5 Times ‘Futurama’ Outfunnied ‘The Simpsons’
The contrast between Futurama and The Simpsons’ lifespans couldn’t be more glaring. For the former, staying on air has been a struggle after constant cancellations and resurrections saw the cult sci-fi darling jump from home to home, finally landing at Hulu for its current season after being frozen for a full decade. The Simpsons, on the other hand, has been chugging along without a hitch since 1989, even though some salty fans wish that it never made it out of the 20th century. The juxtaposition between Futurama die-hards celebrating each time the show survives a season finale and Simpsons complainers tuning into each successive season simply for hate-watching purposes makes us wonder which fanbase Matt Groening likes more — the sparse yet passionate fans or the annoying but absolutely abundant ones.
Though The Simpsons is the undeniable commercial king of Groening’s filmography, there are a number of Futurama episodes that can give even “Marge vs. The Monorail” a run for its money. Here are those episodes in order…
‘Amazon Women in the Mood’
Unsurprisingly, the most quotable episode in Futurama history makes the list of Simpsons contenders. Twenty-two years after airing, echoes of “death by snu-snu” and “the spirit is willing, but the flesh is spongey and weak” can still be heard echoing across college dorms and bachelor pads by Futurama fans dreaming of their own mission to Amazonia.
The silent shot of Fry and Zapp oscillating between ecstasy and existential terror at the prospect of being killed with sex is so simple and hysterical that it alone earns the episode a spot on the list — that moment perfectly encapsulates Futurama’s ability to get big laughs with small details.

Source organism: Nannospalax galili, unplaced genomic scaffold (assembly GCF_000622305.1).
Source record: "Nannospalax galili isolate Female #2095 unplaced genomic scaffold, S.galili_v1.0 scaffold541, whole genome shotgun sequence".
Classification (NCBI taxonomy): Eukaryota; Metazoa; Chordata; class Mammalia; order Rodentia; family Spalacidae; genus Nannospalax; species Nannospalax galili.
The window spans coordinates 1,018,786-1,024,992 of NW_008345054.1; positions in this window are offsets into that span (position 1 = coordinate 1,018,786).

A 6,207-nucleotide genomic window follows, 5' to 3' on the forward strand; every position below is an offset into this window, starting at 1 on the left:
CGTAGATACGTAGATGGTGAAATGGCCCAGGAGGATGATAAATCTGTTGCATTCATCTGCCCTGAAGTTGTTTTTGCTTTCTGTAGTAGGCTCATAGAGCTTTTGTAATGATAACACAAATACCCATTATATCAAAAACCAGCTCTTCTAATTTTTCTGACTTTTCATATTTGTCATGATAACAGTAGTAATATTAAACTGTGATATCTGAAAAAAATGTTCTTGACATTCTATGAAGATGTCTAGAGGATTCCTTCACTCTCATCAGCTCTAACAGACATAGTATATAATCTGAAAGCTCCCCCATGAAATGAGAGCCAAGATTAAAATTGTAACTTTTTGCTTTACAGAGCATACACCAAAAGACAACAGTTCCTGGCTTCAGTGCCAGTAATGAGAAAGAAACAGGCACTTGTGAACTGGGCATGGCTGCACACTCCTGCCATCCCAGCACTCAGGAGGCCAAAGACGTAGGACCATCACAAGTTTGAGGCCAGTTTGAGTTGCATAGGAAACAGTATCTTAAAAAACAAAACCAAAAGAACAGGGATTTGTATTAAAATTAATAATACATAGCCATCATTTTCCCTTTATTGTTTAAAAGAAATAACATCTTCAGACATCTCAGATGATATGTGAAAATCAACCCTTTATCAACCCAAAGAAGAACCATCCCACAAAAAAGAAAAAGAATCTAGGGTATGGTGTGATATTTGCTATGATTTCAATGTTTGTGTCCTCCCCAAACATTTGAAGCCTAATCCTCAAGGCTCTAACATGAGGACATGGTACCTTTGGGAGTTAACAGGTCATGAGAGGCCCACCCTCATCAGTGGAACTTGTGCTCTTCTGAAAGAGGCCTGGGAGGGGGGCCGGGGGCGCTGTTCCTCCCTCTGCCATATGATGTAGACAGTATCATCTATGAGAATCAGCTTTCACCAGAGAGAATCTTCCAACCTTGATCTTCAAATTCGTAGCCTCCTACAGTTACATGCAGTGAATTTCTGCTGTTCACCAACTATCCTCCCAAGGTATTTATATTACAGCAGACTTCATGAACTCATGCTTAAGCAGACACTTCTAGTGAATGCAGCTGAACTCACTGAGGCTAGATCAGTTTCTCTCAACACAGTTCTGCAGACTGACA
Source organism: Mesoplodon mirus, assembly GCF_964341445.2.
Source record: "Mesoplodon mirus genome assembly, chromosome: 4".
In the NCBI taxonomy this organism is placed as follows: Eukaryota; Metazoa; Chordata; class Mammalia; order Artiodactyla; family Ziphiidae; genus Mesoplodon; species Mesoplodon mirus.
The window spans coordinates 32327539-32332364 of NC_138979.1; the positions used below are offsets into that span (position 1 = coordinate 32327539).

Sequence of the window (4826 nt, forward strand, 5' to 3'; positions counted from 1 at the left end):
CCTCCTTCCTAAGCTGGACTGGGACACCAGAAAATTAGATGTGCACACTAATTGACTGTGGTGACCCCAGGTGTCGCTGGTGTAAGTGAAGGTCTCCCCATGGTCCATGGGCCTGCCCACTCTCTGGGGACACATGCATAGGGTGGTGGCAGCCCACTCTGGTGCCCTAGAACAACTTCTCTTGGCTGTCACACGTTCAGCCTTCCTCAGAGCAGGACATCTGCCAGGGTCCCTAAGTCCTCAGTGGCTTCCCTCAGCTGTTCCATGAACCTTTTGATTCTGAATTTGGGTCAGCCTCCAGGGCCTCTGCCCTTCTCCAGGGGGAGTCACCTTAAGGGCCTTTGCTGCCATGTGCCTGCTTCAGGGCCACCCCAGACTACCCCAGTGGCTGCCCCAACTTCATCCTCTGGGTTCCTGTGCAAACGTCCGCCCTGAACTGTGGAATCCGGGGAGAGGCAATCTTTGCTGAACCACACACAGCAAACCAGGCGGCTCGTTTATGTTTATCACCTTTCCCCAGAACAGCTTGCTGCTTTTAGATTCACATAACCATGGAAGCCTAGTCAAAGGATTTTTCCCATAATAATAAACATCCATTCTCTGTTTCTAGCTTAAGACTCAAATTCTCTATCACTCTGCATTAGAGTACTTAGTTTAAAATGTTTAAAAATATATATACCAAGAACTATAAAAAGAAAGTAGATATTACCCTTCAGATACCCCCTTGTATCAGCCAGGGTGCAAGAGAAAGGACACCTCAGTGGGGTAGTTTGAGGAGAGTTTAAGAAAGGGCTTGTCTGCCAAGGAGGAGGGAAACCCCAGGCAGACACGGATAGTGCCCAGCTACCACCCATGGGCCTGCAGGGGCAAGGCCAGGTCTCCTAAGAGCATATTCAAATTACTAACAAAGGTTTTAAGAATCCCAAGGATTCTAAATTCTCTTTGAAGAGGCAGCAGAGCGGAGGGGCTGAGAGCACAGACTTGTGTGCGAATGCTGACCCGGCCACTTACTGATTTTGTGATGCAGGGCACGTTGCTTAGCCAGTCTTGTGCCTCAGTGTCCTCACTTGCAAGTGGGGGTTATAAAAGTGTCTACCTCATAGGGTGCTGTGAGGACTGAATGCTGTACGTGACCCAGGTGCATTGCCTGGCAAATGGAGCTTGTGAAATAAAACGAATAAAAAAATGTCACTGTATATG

‘How Hermes Requisitioned His Groove Back’
Hermes is one of Futurama’s unsung heroes. His penchant for pencil-pushing and love of limbo make him more than just a sensible straight man — even if his prudence is often his greatest weapon. The first great bureaucratic challenge Hermes faced in the series came when the horned-up Morgan Proctor supplants him at Planet Express and sends Bender’s mind to the Central Bureaucracy to cover up her illicit affair with Fry.
Hermes’ bureaucratic prowess eventually saves the day, as he demonstrates Futurama’s ability to utilize its character’s quirks for plot construction without Flanderizing them like… oh, you know.
‘Roswell That Ends Well’
Who could have thought that a time-traveling incest episode would become one of Futurama fans’ favorite plotlines? The hilarious and risky decision to make Fry his own grandfather paid off in spades as “Roswell That Ends Well” became both a fan favorite and a critical darling, earning Futurama its first Emmy for Outstanding Animated Program (For Programming Less Than One Hour).
Now imagine your own grandma saying, “How ’bout these cookies, sugar?”
Actually, don’t. That’s awful. I’m sorry.
‘The Series Has Landed’
For many Futurama fans, just the second episode in the entire series marked the moment they fell in love with the show. Early Futurama had an easier time using Fry’s fish-out-of-water status to drive plotlines forward, and turning the freaking moon into a Niagra Falls-esque tourist trap was the perfect way to explore that juxtaposition for jokes. Lines like, “That’s not an astronaut, that’s a TV comedian! And he was just using space travel as a metaphor for beating his wife,” remind us all of why we fell in love with Futurama.
Also, this episode gave us the iconic quote, “I’m gonna go build my own theme park. With blackjack, and hookers! In fact, forget the park!” Which automatically places it in the pantheon of Futurama bangers.
‘The Day the Earth Stood Stupid’
Plot-heavy episodes in comedy shows sometimes have a hard time getting jokes in when so many canonically important events are happening. “The Day the Earth Stood Stupid” is not one of those episodes. Fry’s lack of Delta brainwaves ensures that he’s too stupid for the Brainspawn to best, leading to his outsmarting the alien foes by writing his magnum opus novel Fry Tricks The Brain in hilariously broken prose.
This wins first place because “The Day the Earth Stood Stupid” also contains the introduction of the Hypnotoad. ALL GLORY TO THE HYPNOTOAD.